New Delhi: Deputy National Security Adviser Nehchal Sandhu Tuesday expressed serious concerns over growing threats to cyber security and said the private sector needs to do more to insulate itself against such threats and spread awareness among the public.
"We have a suspicion in government... Some corporate managements are relatively unaware of the need to ensure the cyber security. They do not yet understand what kind of damage can be caused to their business and commercial earnings...," he said at a summit on cyber security.
He also asked the private sector to actively participate and cooperate with the government in developing cyber security standards.
The detected cyber security incidents increased to 22,016 in 2012, which was some 70 percent more than the previous year. Four years ago, he said, the number was around 400.
He said the threats have mutated and now come in the form of small but highly dangerous malware. "Small malware which is slim, little bandwidth being used... It has high velocity and high spread. It does not register on your profile but still has high effect...," he said.
He maintained through the Joint Working Group, the government was looking forward to participation from the private sector on developing cyber security standards.
"Now that India has become an authorising nation under the CCRA regime, we now have the ability to further authorize testing laboratories. They are going to have a similar arrangement through PPSC, Bangalore and the private sector has an opportunity to establish testing laboratories for validation," Sandhu said at another event on similar topic.
He said that as per the national cyber security policy there are talks of creating 500,000 cyber security professionals in the next few years.
The private sector needs to avail this sort of business opportunity. Besides National Institute of Electronics and Information Technology, there are institutions like NIIT and Aptech which could get into of trainig cyber security professionals.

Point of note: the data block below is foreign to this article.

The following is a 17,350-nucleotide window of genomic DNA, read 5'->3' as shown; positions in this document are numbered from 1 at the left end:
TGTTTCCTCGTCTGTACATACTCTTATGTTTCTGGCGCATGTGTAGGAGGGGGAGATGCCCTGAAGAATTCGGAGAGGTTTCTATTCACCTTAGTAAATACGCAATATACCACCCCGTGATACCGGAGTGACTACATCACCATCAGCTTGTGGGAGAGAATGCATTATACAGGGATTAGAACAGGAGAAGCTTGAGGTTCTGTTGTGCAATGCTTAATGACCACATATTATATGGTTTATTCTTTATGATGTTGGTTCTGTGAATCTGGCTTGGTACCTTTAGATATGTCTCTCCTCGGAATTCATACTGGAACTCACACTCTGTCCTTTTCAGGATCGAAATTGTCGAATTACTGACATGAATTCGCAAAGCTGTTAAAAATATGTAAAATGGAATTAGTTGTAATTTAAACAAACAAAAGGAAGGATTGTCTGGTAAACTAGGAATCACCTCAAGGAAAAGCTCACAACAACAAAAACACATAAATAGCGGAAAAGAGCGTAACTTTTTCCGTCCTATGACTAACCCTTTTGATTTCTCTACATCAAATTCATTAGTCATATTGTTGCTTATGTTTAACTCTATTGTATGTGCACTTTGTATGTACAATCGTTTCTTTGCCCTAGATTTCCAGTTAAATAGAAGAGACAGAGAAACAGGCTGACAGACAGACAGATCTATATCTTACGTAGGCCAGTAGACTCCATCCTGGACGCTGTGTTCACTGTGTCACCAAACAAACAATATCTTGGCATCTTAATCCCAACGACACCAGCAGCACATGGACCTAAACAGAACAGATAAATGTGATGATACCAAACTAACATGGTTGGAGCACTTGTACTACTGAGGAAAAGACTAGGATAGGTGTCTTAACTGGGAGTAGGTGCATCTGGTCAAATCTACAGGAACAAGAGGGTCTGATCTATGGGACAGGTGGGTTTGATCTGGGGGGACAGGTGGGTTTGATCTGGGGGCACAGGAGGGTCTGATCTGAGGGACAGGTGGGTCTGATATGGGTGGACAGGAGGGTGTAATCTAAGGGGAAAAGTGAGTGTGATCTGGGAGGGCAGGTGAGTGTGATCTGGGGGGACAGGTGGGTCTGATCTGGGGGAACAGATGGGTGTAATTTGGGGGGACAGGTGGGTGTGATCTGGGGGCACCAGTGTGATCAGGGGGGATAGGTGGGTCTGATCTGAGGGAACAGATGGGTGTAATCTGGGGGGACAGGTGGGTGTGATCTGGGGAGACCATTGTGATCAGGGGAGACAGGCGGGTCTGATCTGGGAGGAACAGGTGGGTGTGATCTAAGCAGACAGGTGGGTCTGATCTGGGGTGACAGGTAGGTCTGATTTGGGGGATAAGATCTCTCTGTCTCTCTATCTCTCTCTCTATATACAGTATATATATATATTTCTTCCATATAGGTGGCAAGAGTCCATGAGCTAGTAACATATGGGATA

"We are in the process of initiating the processes of testing and certification of such cyber security professionals so that once they emerge from these institutions, they are good enough to assume duties at the practical level," Sandhu said.
Stressing how the private sector can further cooperate with the goverment, Sandhu said the Principal Scientific Advisor to the Prime Minister has been given sizable funds to promote R&D and there is sufficient scope within that scheme for private enterprises to present their projects and to partake the funds the government has made available.
Sandhu, however, said awareness about cyber security is something that is retained at the middle level of corporates. CEOs of companies do not necessarily have the kind of awareness in essentials of cyber security.
The former Intelligence Bureau Director rejected suggestions offered by some experts that recognising content is essential to deal with malware, saying they are not in consonace with Indian laws, which do not allow the "intrusion" unless a valid reason exists.
He said there is a real threat to cyber security and therefore "there is a need to recognise the threat for what it is and also to put in place a mechanism which will insulate us from the threat".
Cooperation across the border would be an essential prerequisite for preventing cyber attacks as different countries are being used as platforms to launch attacks, he said.
"International cooperation is a must if we want to investigate cyber security incidents and get to its root. Attribution has become a big problem. This is an area where there needs to be cooperation," Sandhu said.